When I saw this Choose-Your-Own-Adventure book at the library for a quarter, I knew I had to have it. I mean, sure, it’s a children’s book, but what child in 2005 reads anymore, and how can they understand what it meant to the previous generation? I mean, I’ve got the equivalent of the title character in my closet because it’s no longer powerful enough to run the latest operating systems.
No, you damn kids, you’ve always had computers and game consoles. I remember reading this particular volume as a boy in the housing projects. We couldn’t afford an Atari, much less the Tandys displayed in the Sunday paper color inserts. Granted, I had no exposure to real computers or even Ataris at that point, but I read lots of books, and computers seemed cool.
So in that world without video games, we had Choose Your Own Adventures. You get a page or two introductory text and a question of what you would do next. Each question had two or more answers with pointers to other pages, and you would flip to the page of your chosen action and continue with another page or so of action before coming to another decision. CYOA were the FPS of the first Reagan Administration, werd. Each book had numerous paths and 20 or so different endings, some happy and some not, and sometimes the action was recursive, but each book allowed you to read it a couple of different ways and a couple of different times. By the time all was said and done, really you only had a short story sized text, but it was an interesting means of passing time. Choose Your Own Adventures were the most popular line, but other publishers picked up the concept.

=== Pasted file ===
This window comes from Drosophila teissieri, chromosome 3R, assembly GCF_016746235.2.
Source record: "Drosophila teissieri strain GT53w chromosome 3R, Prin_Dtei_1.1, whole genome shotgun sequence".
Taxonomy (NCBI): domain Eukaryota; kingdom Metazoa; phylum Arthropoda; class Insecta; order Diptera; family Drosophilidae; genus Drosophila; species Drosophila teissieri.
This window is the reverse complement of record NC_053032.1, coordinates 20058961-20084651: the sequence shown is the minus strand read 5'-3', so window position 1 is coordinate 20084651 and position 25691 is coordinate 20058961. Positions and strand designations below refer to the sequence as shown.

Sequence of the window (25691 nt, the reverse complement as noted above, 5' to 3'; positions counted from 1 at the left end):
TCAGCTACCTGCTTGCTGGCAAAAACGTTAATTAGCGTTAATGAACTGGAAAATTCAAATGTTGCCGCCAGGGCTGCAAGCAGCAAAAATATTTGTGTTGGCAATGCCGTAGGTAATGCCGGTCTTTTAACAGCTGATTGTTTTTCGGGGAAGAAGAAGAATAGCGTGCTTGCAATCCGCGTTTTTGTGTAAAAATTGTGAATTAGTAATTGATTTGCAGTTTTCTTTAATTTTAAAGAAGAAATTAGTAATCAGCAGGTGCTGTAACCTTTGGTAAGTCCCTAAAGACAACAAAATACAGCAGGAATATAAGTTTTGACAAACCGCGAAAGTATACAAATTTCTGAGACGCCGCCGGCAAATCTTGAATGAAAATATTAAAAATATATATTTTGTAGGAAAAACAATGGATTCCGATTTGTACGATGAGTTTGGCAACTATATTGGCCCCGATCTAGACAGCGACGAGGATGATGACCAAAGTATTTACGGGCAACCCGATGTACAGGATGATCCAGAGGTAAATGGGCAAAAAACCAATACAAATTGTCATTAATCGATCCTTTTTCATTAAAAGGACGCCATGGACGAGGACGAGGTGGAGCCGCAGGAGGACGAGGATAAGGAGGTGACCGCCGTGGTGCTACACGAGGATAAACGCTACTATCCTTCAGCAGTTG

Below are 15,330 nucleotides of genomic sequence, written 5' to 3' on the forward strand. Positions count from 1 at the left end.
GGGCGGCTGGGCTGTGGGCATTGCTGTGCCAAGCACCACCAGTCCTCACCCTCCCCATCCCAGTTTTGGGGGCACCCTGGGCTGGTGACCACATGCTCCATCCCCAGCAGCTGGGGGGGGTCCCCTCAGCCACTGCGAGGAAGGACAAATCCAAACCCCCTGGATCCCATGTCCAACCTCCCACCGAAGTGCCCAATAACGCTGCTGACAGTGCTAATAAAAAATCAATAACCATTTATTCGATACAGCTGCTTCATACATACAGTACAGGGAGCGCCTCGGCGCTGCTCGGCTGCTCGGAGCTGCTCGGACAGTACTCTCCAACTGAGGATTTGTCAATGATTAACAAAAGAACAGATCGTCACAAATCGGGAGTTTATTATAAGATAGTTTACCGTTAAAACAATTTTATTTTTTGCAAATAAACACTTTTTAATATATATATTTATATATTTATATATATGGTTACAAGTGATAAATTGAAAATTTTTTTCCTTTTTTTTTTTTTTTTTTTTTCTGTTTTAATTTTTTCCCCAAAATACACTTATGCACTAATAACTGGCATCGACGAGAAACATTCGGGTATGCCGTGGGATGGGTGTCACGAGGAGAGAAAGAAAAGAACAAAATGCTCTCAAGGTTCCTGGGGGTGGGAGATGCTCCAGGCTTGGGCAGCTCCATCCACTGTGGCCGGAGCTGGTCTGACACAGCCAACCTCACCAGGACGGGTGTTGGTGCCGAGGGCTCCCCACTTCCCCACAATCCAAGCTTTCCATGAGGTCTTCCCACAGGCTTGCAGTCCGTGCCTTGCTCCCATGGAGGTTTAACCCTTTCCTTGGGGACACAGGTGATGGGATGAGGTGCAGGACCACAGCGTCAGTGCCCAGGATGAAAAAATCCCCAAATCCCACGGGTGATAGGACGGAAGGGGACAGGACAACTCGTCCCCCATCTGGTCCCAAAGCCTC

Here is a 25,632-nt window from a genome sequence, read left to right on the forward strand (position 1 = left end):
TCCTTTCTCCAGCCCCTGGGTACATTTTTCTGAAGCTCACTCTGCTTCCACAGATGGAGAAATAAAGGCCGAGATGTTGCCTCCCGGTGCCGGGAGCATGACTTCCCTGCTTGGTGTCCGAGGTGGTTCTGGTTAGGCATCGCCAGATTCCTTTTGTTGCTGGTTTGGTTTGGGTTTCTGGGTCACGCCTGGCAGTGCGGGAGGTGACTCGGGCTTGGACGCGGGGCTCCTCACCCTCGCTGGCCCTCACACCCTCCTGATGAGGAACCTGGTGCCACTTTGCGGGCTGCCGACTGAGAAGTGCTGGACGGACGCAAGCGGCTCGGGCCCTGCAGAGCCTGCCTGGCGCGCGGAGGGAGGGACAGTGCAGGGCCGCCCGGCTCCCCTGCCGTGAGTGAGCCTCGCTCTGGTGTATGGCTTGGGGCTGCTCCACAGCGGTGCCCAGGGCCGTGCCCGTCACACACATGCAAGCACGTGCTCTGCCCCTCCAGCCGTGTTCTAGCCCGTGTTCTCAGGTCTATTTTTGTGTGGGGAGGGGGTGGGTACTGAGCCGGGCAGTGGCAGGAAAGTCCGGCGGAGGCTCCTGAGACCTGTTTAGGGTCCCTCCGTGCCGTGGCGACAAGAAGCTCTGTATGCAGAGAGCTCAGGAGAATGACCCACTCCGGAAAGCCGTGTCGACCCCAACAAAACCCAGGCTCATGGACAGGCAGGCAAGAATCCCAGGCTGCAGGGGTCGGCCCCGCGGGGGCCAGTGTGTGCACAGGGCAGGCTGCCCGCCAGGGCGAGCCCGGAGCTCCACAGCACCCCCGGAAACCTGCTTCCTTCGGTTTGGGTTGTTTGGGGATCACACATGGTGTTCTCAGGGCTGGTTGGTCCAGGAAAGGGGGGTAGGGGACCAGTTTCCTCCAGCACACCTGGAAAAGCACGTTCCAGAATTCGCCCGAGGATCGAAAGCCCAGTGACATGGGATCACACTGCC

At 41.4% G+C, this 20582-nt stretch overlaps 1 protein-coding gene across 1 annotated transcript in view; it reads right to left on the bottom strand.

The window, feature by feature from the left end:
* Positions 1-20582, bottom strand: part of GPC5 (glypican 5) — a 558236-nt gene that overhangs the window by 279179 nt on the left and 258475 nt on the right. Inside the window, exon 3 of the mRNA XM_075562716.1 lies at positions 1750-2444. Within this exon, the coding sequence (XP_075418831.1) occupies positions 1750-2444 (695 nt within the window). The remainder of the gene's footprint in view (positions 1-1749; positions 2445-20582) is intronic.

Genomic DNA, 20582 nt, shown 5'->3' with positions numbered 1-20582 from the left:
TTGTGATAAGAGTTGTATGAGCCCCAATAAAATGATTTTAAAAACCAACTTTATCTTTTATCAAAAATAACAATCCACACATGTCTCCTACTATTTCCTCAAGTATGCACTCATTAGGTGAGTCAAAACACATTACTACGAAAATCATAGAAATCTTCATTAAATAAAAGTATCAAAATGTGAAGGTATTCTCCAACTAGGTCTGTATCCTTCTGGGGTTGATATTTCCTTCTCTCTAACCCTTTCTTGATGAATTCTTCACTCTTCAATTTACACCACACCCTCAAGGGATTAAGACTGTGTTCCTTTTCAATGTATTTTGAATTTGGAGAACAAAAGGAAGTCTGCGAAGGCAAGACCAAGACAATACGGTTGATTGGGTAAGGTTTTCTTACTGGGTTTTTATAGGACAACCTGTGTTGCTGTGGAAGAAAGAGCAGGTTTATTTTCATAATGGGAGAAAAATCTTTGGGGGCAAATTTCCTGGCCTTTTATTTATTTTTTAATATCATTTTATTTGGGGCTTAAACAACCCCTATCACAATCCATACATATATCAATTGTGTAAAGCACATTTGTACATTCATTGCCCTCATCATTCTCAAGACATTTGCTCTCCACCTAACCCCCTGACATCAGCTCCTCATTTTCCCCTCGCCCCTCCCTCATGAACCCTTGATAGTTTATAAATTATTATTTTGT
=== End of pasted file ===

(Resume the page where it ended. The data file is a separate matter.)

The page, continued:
This particular adventure begins when you win a computer-programming (note the quaint hyphen!) contest and receive a Genecomp A1 32 sixth generation computer, serial number 2183 and answering to the name Conrad. Conrad’s no ordinary computer; his artificial intelligence can make you millions of dollars, make you happy for a brief moment, or help you communicate with the Soviet premier or bottle-nosed dolphons.
Yeah, I bought it, and I read through it a couple of times for old time’s sake. Of course, we don’t name our computers anymore (HAL, Edgar, Conrad, you were doomed by the 1990s), but these books inspired my imagination. When I finally got access to an old Apple II through school,
20 input "What would you like to do now?" closely followed
10 print "Hello, world!" (DRL! Maybe that’s Commodore 64’s BASIC 2.0 and not AppleBasic).
So is it worth the quarter? I reckon if you’re an old school geek. You might be able to sucker a kid into reading it, but he or she will find this particular book in the series more dated than others.